Real Estate Appraisal: The Income Approach

The Income Approach

As someone who is considering purchasing residential real estate as an investment, you want to be able to utilize the best and most practical methodology there is available in order to determine the value of a specific piece of property.  With this in mind, it is a good idea to take a look at the three approaches to value that exist. From a traditional point of view, there are three groups of methodologies that you can choose from.

Let us first take a look at what we believe is the approach that will benefit you the most as a residential real estate buyer which is the income approach. The income approach can be likened to  the same methods that are used for determining the price of bonds, analyzing securities, and valuing finances. It is also known as the income capitalization approach. This is the optimal choice for determining the value of both investment and commercial properties.

You might be wondering: why is the income approach considered the most relevant technique for valuing income-producing properties? That is a great question and the answer is because it was designed in such a manner that it can be considered a direct reflection of how participants in the market typically behave as well convey what their expectations are.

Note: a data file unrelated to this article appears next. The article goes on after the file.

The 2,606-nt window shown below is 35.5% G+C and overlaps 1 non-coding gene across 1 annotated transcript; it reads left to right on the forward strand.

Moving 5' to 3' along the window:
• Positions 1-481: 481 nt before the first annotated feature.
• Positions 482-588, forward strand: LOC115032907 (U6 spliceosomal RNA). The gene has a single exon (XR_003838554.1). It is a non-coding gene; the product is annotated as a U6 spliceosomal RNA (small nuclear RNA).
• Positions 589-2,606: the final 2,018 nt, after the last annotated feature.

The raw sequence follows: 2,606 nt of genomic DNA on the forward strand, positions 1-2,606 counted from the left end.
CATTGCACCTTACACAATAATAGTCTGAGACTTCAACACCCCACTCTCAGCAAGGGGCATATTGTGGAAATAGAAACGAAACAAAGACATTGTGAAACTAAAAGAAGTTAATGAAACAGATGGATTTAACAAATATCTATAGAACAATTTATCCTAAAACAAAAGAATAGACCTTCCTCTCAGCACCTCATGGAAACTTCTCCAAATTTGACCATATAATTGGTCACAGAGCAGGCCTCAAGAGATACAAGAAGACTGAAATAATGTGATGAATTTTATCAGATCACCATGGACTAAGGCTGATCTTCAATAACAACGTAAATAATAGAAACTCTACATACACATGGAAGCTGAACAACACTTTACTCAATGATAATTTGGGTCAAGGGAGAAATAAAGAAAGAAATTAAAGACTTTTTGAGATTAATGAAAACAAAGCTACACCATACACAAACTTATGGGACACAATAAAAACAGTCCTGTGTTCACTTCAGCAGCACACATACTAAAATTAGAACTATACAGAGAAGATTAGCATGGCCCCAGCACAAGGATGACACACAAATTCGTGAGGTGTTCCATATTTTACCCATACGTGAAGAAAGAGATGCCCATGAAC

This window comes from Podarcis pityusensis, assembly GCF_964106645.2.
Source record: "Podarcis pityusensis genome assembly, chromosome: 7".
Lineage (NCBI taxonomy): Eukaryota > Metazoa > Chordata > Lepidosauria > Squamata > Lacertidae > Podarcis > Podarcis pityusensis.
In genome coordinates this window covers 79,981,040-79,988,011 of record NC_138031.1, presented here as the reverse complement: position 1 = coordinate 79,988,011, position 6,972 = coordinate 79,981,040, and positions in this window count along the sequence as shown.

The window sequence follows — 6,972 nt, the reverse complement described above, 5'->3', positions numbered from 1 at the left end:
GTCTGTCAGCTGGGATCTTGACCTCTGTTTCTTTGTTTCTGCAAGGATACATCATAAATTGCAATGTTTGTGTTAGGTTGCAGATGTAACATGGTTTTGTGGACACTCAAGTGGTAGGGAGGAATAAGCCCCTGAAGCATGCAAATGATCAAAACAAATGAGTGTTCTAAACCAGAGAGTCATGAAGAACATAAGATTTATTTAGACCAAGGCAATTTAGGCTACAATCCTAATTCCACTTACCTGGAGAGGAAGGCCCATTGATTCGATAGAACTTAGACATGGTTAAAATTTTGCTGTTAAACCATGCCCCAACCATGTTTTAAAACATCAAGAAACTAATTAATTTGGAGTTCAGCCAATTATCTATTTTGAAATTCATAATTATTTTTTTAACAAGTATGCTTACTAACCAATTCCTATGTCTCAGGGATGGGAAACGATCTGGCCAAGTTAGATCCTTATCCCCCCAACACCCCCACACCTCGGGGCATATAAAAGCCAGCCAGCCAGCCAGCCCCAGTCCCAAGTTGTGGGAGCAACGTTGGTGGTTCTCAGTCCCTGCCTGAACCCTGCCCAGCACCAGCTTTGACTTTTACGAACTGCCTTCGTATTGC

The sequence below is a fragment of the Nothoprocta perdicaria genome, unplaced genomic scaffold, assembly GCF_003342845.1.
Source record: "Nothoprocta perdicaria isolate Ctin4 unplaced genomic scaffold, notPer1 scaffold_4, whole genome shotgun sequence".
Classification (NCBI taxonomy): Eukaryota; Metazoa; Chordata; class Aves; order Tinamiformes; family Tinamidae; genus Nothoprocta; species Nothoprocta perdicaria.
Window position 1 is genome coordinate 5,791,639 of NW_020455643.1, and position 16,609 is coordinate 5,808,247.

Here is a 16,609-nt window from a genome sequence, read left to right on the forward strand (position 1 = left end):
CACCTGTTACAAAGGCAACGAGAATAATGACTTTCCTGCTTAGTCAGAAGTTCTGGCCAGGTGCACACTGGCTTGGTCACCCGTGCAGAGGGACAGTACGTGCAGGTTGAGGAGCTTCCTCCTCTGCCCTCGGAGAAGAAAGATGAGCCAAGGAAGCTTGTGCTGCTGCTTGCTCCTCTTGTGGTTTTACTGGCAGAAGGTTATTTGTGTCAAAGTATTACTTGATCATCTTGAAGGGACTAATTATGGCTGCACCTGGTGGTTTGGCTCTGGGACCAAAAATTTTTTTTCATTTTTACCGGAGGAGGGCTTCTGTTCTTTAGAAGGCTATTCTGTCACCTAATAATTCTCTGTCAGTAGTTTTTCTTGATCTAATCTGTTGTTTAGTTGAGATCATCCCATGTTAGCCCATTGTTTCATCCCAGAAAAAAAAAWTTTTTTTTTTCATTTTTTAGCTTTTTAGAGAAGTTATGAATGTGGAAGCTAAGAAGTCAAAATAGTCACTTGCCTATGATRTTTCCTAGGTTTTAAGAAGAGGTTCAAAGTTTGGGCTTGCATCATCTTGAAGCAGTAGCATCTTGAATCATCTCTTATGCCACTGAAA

Apraisers look closely at the relevant aspects of cash flow within an investment property
Net Operating income as a piece of the pie.

Having said that, given a commercial property that produces income, the income approach essentially becomes an indication of the value of the property based on its stream of income. Several factors are used to come up with the specific number such as capitalization rates coupled with a Net Operating Income or perhaps revenue multipliers. In a typical scenario, stabilization of the NOI is applied so that recent events do not weigh too heavily on the valuation. For instance, if there is an un-leased building and the stabilized NOI is to be applied, the assumption would be that the lease would be at a normal rate and that occupancy levels would be standard as well. In this case, the Net Operating Income would be computed by taking the gross potential income and subtracting the collection loss and vacancy. The result would be the Effective Gross Income. Operational costs would be subtracted from this number as well (not including debt service, depreciation rates, and income taxes).

However, there is an alternate way to compute the Net Operating Income. You can do this by using the discounted cash flow analysis or DCF model. The DCF is usually applied when there are more heftier and higher-value properties involved (i.e. office buildings and shopping complexes). Here, yields that are supported by the market or discount rates are applied in view of projected future cash flows. Projected future cash flows can include annual income figures or lump versions from when the property is eventually sold.

Other methods of approaching the value of commercial or residential properties include the cost approach and the sales comparison approach. In the cost approach, buyers do not pay beyond a specific amount if it would cost less or the same to build a similar property. On the other hand, the sales comparison approach examines the characteristics of a property with similar properties in recent transactions.

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